Womens Suffrage Essays

Submitted By dogmeat711
Words: 885
Pages: 4

Connor Osborne
Professor Demarco
History 107
7 October 2014

Women’s Suffrage: The Fight for Equality

The Women’s Suffrage Movement was a time where women fought for equal rights including the right to vote. Before the movement women were looked down upon. Even at the start of early civilizations women have always come second rate under men. They are looked at weak, uneducated and almost like they were put on this earth only to serve then men and have children. In the mid nineteenth century women’s rights were going to be pushed and the suffrage movement will begin. In the year following the ratification of the fifteenth amendment, which granted voting rights to black men1, a voting rights petition sent to the Senate and House of Representatives requested that suffrage rights be extended to women and that women be granted the privilege of being heard on the floor of Congress. Susan B. Anthony, Elizabeth Cady Stanton, and other suffragists signed it.2 Anthony and Stanton, well known in the United States suffrage movement, organized the National Woman Suffrage Association (NWSA) in 1869. Another women suffrage committee rose up; formed by Lucy Stone, Julia Ward Howe, and Thomas Wentworth Higginson, it was dubbed the American Woman Suffrage Association (AWSA). The AWSA was closer knit towards the Republican Party and protested the challenging tactics of the NWSA. In 1890 the two suffrage organizations merged into the National American Woman Suffrage Association (NAWSA). Stanton became its president, Anthony became its vice president, and Stone became chairman of the executive committee.3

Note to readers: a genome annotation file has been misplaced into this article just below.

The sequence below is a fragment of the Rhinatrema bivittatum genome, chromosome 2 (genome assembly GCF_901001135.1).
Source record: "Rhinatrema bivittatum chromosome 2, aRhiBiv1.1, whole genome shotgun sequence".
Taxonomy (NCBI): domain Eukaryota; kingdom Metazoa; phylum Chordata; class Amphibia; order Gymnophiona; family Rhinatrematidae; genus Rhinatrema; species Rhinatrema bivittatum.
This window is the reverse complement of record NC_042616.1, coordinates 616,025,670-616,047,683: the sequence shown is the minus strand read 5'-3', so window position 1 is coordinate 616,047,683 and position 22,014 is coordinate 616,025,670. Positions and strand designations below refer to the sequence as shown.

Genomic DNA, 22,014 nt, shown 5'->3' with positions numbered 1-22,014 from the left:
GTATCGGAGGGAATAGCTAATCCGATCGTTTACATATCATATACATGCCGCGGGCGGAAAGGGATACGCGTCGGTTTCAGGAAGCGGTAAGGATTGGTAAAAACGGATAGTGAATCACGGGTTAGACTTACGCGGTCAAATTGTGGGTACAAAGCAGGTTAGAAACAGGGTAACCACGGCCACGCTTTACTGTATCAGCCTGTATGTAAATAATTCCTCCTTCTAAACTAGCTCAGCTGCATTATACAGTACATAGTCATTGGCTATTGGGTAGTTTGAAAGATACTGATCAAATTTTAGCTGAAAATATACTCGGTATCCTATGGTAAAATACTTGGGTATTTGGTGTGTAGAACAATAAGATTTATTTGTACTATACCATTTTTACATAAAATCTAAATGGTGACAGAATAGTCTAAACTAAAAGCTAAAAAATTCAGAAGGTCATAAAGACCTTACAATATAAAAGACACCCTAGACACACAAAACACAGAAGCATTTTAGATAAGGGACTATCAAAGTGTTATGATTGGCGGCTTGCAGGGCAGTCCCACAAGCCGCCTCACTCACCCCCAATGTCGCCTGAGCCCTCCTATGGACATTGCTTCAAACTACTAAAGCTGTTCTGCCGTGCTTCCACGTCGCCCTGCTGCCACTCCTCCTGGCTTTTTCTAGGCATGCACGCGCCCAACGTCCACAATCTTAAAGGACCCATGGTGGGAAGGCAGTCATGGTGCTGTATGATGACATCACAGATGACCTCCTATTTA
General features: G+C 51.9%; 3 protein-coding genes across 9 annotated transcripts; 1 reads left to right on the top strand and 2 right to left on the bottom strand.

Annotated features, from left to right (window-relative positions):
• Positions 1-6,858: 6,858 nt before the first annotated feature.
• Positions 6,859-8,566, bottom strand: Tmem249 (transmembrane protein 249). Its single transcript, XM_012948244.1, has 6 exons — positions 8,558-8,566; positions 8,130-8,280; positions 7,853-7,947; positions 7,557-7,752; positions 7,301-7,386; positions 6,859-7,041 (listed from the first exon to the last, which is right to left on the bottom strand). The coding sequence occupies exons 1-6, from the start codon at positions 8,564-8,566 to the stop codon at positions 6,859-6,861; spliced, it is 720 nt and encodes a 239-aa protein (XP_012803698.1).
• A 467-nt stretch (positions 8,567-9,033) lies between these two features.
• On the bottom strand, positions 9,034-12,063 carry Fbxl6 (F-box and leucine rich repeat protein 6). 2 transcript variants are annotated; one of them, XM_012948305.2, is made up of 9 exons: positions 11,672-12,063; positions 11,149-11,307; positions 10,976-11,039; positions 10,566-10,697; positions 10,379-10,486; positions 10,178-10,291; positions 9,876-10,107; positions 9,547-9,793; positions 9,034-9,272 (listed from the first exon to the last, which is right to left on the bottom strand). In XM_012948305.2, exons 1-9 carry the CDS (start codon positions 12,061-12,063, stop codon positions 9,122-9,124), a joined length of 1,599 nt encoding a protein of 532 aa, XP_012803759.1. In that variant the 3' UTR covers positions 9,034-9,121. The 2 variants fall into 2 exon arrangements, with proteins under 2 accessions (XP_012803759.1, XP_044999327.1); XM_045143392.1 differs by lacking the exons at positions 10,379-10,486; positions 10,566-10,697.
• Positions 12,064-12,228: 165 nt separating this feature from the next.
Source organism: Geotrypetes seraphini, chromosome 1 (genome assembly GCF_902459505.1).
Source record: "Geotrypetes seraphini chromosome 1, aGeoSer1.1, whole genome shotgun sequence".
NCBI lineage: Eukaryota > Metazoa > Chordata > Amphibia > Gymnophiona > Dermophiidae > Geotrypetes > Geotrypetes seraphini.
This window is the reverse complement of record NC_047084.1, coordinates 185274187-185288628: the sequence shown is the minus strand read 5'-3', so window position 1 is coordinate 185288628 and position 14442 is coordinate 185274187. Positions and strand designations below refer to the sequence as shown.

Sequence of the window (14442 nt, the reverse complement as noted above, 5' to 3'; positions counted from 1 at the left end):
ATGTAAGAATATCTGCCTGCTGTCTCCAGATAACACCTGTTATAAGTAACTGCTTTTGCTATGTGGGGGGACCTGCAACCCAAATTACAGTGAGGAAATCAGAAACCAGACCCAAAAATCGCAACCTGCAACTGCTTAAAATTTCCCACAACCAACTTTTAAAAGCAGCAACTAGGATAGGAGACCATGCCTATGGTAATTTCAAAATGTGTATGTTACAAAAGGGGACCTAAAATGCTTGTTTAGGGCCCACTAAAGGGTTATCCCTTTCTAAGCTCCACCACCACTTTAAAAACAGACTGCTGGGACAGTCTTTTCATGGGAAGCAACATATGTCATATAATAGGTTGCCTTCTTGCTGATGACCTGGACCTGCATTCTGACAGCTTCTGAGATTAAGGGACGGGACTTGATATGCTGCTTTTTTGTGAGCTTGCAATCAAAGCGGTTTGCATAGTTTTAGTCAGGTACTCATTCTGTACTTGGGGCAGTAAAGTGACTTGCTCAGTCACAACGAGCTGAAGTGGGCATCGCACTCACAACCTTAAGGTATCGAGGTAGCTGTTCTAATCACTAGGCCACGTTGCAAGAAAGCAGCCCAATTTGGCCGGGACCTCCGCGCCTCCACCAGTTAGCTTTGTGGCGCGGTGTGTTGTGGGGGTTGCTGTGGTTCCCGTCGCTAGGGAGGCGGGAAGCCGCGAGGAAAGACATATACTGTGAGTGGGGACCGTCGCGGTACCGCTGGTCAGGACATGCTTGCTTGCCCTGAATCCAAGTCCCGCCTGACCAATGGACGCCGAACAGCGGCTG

The tactics of the suffragists went beyond petitions and memorials to Congress. Trying to push the limits a little bit, Susan B. Anthony registered and voted in the 1872 election in Rochester, NY. She was arrested for "knowingly, wrongfully and unlawfully voting for a representative to the Congress of the United States," convicted by the State of New York, and fined $100, which she insisted she would never pay a penny of. On January 12, 1874, Anthony petitioned the Congress of the United States requesting, "that the fine imposed upon your petitioner be remitted, as an expression of the sense of this high tribunal that her conviction was unjust."4
The women’s suffrage movement gained followers and supporters that were well known in the country. Frederick Douglass, a former slave and leader of the abolition movement, was also an advocate. He attended the Seneca Falls Convention in 1848, and in an editorial published that year in The North Star, wrote, "In respect to political rights, there can be no reason in the world for denying to woman the elective franchise."5 Douglass's family was also involved in the movement. His son, Frederick Douglass, Jr., and daughter, Mrs. Nathan Sprague, and son-in-law, Nathan Sprague, all signed a petition to the U.S. Congress for woman suffrage "to prohibit the several States from Disfranchising United States Citizens on account of Sex."6
There were a countless number of pamphlets and flyers handed out for the cause of Women’s Suffrage. There was a flyer that was handed out in 1910 outside the National American women’s suffrage association on Fifth Avenue, New York. The flyer had a list of the jobs that a women carried out all throughout America and the reasons that they should have the right vote; it gave perspective of how much influence the American women has and that their opinions could help the country.7
Women’s suffrage groups used petitions quite frequently, in 1917 New York adopted women’s suffrage do to a petition from the Women’s Anti-Suffrage Party of